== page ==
This is always a hard day for me. On the one hand, I hate that so many people make it into a glurge-y kind of thing, complete with saccarine-filled schmaltz. On the other hand, it's hard not to. There is so much sadness surrounding the events of this day. I lost 3 high school friends when the towers went down. I was lucky enough to have all my family and friends stay safe. Some of them live in Manhattan, and my step-daughter was stationed at Fort Belvoir, VA and frequently attended meetings at the Pentagon. I remember being terrified all day, until I heard that my family were ok. Then I felt guilty because I was so grateful, when so many people lost so many of their loved ones.
Everything changed for me that day. I appreciate my family more, or at least I try to. After that day, I started to examine my life, and to ask myself if I was where I wanted to be, and if not, what I had to do to get there.
I started to think about going to law school again.
Of course, 4 years later, my personal world stood on its head again, but I always think of 9/11 as starting the examination process.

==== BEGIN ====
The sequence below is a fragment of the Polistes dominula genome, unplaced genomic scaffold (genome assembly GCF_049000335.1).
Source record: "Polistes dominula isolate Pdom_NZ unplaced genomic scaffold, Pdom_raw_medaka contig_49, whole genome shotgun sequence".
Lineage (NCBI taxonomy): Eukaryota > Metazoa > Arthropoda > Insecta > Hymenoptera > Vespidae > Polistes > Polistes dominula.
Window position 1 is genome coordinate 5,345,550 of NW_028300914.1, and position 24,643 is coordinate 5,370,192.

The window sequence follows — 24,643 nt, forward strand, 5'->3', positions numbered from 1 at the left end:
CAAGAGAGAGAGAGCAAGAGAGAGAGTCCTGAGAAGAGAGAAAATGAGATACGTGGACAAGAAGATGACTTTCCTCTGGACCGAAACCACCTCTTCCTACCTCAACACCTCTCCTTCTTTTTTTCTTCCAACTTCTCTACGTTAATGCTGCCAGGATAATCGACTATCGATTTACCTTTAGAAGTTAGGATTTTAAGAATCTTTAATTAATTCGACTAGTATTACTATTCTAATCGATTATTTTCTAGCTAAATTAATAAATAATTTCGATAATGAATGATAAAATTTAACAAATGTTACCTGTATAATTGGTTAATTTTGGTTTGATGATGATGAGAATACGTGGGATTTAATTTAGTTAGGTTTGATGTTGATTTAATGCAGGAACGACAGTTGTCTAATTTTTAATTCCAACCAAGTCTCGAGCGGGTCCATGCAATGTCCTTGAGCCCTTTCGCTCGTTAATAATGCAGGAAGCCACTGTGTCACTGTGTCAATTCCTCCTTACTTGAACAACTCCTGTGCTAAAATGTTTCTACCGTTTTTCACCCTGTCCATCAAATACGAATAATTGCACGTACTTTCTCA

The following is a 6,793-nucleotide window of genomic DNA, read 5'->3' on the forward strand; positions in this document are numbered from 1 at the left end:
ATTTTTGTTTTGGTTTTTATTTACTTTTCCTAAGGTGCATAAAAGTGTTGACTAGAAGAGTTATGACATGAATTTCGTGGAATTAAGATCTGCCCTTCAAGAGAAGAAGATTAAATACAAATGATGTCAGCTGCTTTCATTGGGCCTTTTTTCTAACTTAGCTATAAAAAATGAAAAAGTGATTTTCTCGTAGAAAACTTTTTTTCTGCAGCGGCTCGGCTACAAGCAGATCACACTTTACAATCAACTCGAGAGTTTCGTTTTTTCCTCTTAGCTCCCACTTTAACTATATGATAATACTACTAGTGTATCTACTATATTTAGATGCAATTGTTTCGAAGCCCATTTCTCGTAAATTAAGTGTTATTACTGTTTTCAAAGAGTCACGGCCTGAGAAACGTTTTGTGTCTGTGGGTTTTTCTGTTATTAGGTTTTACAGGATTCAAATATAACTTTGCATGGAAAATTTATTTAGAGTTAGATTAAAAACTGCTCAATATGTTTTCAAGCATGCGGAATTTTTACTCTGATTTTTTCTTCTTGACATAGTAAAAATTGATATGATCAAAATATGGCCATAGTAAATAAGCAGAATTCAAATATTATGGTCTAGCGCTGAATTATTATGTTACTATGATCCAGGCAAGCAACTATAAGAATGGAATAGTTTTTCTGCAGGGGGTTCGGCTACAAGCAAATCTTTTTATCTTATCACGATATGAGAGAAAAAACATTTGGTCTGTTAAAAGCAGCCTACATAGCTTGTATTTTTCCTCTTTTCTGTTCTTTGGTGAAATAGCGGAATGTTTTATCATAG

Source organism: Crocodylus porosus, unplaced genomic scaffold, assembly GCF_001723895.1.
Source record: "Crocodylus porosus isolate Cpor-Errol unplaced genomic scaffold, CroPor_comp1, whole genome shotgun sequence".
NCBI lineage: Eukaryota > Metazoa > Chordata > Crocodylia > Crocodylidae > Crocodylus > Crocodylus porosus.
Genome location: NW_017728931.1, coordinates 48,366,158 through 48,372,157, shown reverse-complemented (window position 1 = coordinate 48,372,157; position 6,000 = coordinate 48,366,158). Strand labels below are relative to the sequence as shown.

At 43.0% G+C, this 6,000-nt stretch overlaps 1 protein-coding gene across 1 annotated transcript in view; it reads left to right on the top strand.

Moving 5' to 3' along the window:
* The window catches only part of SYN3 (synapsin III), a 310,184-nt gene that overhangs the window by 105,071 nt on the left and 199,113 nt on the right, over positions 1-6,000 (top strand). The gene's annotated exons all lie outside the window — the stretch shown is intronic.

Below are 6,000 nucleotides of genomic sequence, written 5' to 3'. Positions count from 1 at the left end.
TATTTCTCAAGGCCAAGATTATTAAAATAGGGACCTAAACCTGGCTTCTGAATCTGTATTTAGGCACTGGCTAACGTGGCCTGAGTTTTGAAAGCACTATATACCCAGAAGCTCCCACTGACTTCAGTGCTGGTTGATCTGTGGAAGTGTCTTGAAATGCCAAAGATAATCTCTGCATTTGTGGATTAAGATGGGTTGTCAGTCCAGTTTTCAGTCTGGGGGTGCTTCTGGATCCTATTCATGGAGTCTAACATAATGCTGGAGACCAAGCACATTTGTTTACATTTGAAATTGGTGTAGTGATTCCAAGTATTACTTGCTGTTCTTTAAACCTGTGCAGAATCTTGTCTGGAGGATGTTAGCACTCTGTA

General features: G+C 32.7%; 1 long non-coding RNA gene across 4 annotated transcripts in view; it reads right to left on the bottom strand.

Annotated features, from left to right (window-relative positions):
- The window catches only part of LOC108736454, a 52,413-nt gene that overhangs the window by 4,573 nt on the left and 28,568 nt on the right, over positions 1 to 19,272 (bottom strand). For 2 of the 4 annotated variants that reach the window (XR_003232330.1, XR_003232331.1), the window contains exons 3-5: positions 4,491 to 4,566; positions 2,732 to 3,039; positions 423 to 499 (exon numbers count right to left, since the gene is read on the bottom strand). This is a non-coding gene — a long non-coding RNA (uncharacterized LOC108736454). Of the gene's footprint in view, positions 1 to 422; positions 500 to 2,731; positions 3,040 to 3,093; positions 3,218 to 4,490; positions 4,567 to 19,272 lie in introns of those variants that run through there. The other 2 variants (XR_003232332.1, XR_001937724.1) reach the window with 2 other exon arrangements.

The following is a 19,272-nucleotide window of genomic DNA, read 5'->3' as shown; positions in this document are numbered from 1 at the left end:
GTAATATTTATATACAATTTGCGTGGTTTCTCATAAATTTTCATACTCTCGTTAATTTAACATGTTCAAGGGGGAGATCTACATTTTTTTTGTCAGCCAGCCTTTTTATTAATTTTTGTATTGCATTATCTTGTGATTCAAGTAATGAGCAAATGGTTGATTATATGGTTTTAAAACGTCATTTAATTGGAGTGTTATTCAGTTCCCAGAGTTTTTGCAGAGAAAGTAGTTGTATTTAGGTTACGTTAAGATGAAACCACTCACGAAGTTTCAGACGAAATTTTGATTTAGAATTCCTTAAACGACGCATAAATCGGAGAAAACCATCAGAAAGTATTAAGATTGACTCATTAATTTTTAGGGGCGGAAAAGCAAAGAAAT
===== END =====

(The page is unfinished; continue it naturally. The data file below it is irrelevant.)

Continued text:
2001 was a watershed year for me in other ways, too. My son graduated high school in the beginning of June. My step-son was incarcerated at the end of June. My grandmother died in July. While I was at her funeral, my old, beloved cat started sliding into her final illness. We put her down a week after I got home from Gram's funeral. I got another cat, Miss Kitty (aka Kit-Kat. Just can't bring myself to call her that). My husband and I started to go through a rough patch that year.
Some things got better, some got worse. Steve and I got better, then he got sick. Miss Kitty is now my forever friend, although it was a tough adjustment for me -- she's not like Loco, my old cat, in any way. My step-son gets out sometime in the next few weeks, we hope. My son is all grown up, working at a very good job that he loves, and is getting married in about a month.
Life happens all the time, whether we're ready or not. And I just keep swimming.